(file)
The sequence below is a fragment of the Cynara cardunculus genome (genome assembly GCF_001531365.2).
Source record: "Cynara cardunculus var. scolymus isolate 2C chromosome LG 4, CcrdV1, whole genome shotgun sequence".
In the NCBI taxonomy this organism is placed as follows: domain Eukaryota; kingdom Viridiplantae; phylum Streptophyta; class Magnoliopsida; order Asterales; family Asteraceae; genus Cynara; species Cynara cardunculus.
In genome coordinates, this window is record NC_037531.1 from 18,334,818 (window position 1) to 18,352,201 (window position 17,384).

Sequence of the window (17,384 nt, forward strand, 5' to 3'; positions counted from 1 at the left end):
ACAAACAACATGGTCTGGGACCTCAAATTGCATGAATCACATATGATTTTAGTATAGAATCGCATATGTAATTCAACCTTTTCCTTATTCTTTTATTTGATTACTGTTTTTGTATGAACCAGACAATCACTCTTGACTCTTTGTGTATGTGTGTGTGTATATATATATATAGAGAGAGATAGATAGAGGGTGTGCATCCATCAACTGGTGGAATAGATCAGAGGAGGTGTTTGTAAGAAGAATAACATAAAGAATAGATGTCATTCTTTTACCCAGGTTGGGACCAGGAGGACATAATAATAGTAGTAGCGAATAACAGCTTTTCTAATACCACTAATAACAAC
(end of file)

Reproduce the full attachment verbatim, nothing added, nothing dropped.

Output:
The sequence below is a fragment of the Cynara cardunculus genome (genome assembly GCF_001531365.2).
Source record: "Cynara cardunculus var. scolymus isolate 2C chromosome LG 4, CcrdV1, whole genome shotgun sequence".
In the NCBI taxonomy this organism is placed as follows: domain Eukaryota; kingdom Viridiplantae; phylum Streptophyta; class Magnoliopsida; order Asterales; family Asteraceae; genus Cynara; species Cynara cardunculus.
In genome coordinates, this window is record NC_037531.1 from 18,334,818 (window position 1) to 18,352,201 (window position 17,384).

Sequence of the window (17,384 nt, forward strand, 5' to 3'; positions counted from 1 at the left end):
ACAAACAACATGGTCTGGGACCTCAAATTGCATGAATCACATATGATTTTAGTATAGAATCGCATATGTAATTCAACCTTTTCCTTATTCTTTTATTTGATTACTGTTTTTGTATGAACCAGACAATCACTCTTGACTCTTTGTGTATGTGTGTGTGTATATATATATATAGAGAGAGATAGATAGAGGGTGTGCATCCATCAACTGGTGGAATAGATCAGAGGAGGTGTTTGTAAGAAGAATAACATAAAGAATAGATGTCATTCTTTTACCCAGGTTGGGACCAGGAGGACATAATAATAGTAGTAGCGAATAACAGCTTTTCTAATACCACTAATAACAAC